Amid all this chaotic metaphor, visitors have to keep reminding themselves that these bizarre features resulted from the long-term effects of random water torture applied to common limestone.
In the Badlands, imagination comes into play when we are asked to picture an unfamiliar, prehistoric world. Peculiar-looking mammals roamed there 37 million years ago, when the Badlands was a draining seabed overgrown with jungle. Fossilized remains hint at populations of saber-toothed tigers, piglike oreodons and early versions of the rhinoceros and camel.
Then our fancy must jump ahead to the arrival of humans, 12,000 years ago, people who subsisted for awhile on woolly mammoth meat in a setting nearly identical to the one visitors see now. Long after that, the Arikara Indians came along. They were run off by the Sioux late in the 18th Century, as the white man pressed American Indians from the Midwest into shrinking territories out on the plains. In the Badlands, the Sioux (or Lakota) ruled for another hundred years, but those were hard-pressed years.
White explorers who ventured into Sioux territory at first cursed its steep, barren cliffs. French fur trappers called this rough portion of the vast western landscape mauvaises terres a traverser--"bad lands to travel across." The Sioux also struggled with the raw conditions, and they shared the trappers' sentiment. Their phrase was more succinct: mako sica, or "bad land."
Wise Oglala Sioux elders might have read a portent into those words, because the late 19th Century brought the massive western expansion of the whites across the prairie and with it destruction of the once-huge buffalo herds, broken treaties and an onslaught of armies, pioneer families, miners and cattle growers.
The American Indians resisted this movement for 40 years but finally succumbed on Dec. 29, 1890, when members of the Seventh Cavalry massacred some 200 men, women and children at Wounded Knee Creek. That spot in the Pine Ridge Reservation is marked by a simple monument about 25 miles south of the Badlands scenic route.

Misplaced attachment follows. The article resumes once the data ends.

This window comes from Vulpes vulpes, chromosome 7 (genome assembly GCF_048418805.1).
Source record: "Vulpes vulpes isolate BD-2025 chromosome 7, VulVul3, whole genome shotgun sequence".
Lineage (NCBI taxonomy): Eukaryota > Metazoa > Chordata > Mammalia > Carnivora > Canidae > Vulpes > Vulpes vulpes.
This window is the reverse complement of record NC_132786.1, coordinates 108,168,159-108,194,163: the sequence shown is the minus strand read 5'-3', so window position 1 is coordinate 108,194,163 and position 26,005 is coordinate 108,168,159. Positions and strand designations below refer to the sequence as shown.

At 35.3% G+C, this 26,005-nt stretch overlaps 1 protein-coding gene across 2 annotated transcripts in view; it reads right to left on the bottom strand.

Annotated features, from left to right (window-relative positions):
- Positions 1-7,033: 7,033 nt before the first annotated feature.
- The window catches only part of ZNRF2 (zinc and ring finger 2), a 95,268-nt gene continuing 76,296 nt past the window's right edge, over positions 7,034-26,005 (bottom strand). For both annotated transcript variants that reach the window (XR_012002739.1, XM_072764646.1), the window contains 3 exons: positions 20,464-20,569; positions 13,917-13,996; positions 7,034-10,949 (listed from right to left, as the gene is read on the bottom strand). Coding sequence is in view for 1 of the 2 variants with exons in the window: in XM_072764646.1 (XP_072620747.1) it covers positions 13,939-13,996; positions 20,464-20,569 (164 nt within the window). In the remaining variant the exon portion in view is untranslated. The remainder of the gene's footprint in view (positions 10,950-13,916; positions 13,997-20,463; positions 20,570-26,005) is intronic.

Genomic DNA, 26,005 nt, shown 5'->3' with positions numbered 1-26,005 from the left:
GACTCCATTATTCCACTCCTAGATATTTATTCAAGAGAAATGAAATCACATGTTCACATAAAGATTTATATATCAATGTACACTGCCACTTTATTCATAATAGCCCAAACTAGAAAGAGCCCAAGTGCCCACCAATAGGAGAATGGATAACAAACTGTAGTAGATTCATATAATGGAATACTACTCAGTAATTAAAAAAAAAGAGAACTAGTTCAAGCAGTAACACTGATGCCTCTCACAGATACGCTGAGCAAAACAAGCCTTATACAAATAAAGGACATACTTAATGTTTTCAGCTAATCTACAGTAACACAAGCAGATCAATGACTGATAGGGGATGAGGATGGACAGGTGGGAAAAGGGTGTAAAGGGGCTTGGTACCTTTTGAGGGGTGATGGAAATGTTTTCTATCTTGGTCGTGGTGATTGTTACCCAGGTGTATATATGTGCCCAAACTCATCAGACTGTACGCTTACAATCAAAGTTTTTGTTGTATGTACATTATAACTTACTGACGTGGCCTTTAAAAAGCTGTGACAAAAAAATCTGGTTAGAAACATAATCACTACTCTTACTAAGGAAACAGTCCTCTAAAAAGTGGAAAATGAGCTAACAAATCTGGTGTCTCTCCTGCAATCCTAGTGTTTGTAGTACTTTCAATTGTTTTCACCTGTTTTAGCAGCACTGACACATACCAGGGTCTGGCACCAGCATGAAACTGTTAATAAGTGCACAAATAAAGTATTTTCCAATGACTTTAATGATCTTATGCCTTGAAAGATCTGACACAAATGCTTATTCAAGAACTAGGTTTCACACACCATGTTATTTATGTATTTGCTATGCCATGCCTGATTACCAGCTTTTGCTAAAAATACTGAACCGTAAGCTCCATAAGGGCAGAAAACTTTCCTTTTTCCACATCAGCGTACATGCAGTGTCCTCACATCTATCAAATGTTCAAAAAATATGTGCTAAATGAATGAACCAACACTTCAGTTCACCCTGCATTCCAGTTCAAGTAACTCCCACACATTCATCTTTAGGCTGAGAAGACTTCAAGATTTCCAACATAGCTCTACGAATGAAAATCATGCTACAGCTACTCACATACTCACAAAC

On the scenic route itself, a turnoff invites visitors to pause at the Journey to Wounded Knee Overlook. There they can stare out upon a still-forbidding expanse and imagine the desperate trek undertaken in December 1890 by 350 followers of Chief Big Foot--150 grueling miles from their Cheyenne River encampment to Wounded Knee. A day after their arrival on Dec. 28, soldiers surrounded the exhausted families and systematically shot most of them.
Nearly a decade before that, two white settlers and suspected horse thieves named Jesse and Tom Bingham heard a whistling noise in a Black Hills prairie. When they approached the source--a small hole in the ground--legend has it that the gusts of wind from the hole blew Jesse's hat off.
That's how Wind Cave got its name. Scientists eventually determined that the wind is created by differences in the outside atmospheric pressure and the atmospheric pressure below.
On the Garden of Eden tour one afternoon, ranger Michelle Marsh explained that the cave doesn't always create a breeze; often it inhales.
"Every time the weather changes on the outside, that upsets the input and output of the wind flow at the natural entrance (the one discovered by the Binghams)," Marsh said. "Today, the air is blowing out of the natural entrance. Two days ago, the air was blowing in." On the day she led the tour, the weather was sunny and warm. Two days previously, it had been chilly and rainy.
Marsh said that two groups of serious caving hobbyists explore and map the cave. Their measurements of changes in barometric pressure at the natural entrance, she said, indicate that the 78 miles of cave mapped so far represent only 5 percent of the total.
Wind Cave became a tourist attraction shortly before the turn of the century. Entrepreneurs blasted out passageways and set up lanterns. In Hot Springs, a dozen miles down the road, they established stagecoach excursions to "the Great Freak of Nature."
A few hundred feet above the freakishness, the rest of Wind Cave National Park is just as interesting. Maybe the tourists of 100 years ago pulled the stagecoach curtains when they rode by this all-too-familiar land: rippled prairie rich with grass and wildlife, scattered pine trees--farmland and potential farmland. For a vacationing thrill-seeker it must have seemed like another day at work.
But now the prairie has been restored to mint condition. Bison graze on a deep-green spring carpet of rolling prairie grass, a non-cave zephyr riffles wildflowers and buoys the wings of soaring hawks. A lot of America used to be like this.
Anyone privileged to stand on a windy Badlands butte or follow a path in the seemingly endless prairie covering Wind Cave National Park can pretend it still is.
E-mail Robert Cross: firstname.lastname@example.orgCopyright © 2015, CT Now